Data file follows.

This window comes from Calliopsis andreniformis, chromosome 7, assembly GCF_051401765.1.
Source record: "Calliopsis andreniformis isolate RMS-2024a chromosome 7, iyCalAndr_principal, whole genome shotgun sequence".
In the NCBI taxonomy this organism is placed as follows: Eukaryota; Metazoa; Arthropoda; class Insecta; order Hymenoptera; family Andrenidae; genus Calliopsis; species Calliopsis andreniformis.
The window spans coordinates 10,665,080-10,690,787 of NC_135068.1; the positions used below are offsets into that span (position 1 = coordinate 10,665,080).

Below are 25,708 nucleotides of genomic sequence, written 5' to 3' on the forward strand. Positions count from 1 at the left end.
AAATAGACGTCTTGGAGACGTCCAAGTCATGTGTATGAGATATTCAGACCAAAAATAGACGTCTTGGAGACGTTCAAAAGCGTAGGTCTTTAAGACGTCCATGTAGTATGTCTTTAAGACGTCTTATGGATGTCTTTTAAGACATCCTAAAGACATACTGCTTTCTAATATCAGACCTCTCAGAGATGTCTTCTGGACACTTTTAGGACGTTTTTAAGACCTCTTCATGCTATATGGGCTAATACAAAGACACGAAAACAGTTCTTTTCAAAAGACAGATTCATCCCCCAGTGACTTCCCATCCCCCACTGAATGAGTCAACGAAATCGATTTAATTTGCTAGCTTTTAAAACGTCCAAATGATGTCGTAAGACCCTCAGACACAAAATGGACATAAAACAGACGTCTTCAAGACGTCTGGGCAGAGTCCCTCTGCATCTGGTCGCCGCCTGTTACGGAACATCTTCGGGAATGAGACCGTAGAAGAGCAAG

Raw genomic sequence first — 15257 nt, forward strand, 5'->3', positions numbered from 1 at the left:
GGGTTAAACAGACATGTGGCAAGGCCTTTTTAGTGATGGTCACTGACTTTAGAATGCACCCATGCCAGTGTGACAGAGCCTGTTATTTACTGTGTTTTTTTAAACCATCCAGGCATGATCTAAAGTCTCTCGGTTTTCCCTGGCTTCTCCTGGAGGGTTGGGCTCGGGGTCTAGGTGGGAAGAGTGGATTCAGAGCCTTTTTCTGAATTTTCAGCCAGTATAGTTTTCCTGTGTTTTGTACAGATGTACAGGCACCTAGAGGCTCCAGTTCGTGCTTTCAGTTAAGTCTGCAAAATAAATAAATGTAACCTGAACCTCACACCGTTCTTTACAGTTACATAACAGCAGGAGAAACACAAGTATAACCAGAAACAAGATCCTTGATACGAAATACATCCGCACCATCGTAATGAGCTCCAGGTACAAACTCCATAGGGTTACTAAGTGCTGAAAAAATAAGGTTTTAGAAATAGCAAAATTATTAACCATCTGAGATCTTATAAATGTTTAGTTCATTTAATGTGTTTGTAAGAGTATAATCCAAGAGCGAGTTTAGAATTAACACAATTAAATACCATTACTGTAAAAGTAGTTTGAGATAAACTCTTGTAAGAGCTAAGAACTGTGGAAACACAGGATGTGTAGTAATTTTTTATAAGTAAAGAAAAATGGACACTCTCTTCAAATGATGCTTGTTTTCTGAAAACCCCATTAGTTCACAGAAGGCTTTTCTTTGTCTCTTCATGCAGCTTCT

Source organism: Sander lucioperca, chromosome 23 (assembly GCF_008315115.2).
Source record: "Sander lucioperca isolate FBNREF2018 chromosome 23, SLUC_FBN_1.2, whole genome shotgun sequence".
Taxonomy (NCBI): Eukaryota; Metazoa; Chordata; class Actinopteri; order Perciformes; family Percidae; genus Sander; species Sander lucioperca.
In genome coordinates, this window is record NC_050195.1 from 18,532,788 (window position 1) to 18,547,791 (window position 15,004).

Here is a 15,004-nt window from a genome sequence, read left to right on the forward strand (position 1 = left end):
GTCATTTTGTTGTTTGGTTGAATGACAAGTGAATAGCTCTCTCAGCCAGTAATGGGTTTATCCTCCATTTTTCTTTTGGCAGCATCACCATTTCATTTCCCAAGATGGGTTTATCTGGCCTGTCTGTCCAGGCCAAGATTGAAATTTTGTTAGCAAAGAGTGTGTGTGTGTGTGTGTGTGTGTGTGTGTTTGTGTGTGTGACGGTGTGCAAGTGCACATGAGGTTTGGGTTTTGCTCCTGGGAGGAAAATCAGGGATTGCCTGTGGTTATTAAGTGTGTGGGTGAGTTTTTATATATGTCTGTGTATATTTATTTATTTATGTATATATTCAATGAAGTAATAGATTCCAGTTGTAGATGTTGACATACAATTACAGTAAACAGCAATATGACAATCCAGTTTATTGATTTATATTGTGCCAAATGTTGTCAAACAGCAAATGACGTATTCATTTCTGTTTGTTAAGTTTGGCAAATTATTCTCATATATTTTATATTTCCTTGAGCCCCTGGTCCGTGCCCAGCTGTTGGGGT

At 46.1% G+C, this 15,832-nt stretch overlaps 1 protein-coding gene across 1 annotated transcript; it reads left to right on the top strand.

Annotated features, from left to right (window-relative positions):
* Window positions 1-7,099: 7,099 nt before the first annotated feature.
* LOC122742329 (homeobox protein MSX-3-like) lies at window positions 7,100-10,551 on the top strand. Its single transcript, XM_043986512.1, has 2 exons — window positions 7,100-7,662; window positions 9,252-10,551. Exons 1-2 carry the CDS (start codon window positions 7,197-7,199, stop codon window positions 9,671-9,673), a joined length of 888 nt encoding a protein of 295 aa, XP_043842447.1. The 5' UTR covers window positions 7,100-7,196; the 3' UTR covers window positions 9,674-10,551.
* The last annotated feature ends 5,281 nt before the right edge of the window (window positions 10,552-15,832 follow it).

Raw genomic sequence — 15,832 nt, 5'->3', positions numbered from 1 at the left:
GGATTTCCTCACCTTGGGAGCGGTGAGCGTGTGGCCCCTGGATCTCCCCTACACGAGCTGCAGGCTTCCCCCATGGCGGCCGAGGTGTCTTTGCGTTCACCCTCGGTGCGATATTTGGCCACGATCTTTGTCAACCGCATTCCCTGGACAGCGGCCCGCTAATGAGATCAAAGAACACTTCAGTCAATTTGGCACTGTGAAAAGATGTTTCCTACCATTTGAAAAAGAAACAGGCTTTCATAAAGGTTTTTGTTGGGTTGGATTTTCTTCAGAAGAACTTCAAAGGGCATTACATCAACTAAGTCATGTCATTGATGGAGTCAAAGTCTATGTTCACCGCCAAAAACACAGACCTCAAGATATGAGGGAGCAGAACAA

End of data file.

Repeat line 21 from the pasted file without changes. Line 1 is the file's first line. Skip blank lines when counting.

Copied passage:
GGATTTCCTCACCTTGGGAGCGGTGAGCGTGTGGCCCCTGGATCTCCCCTACACGAGCTGCAGGCTTCCCCCATGGCGGCCGAGGTGTCTTTGCGTTCACCCTCGGTGCGATATTTGGCCACGATCTTTGTCAACCGCATTCCCTGGACAGCGGCCCGCTAATGAGATCAAAGAACACTTCAGTCAATTTGGCACTGTGAAAAGATGTTTCCTACCATTTGAAAAAGAAACAGGCTTTCATAAAGGTTTTTGTTGGGTTGGATTTTCTTCAGAAGAACTTCAAAGGGCATTACATCAACTAAGTCATGTCATTGATGGAGTCAAAGTCTATGTTCACCGCCAAAAACACAGACCTCAAGATATGAGGGAGCAGAACAA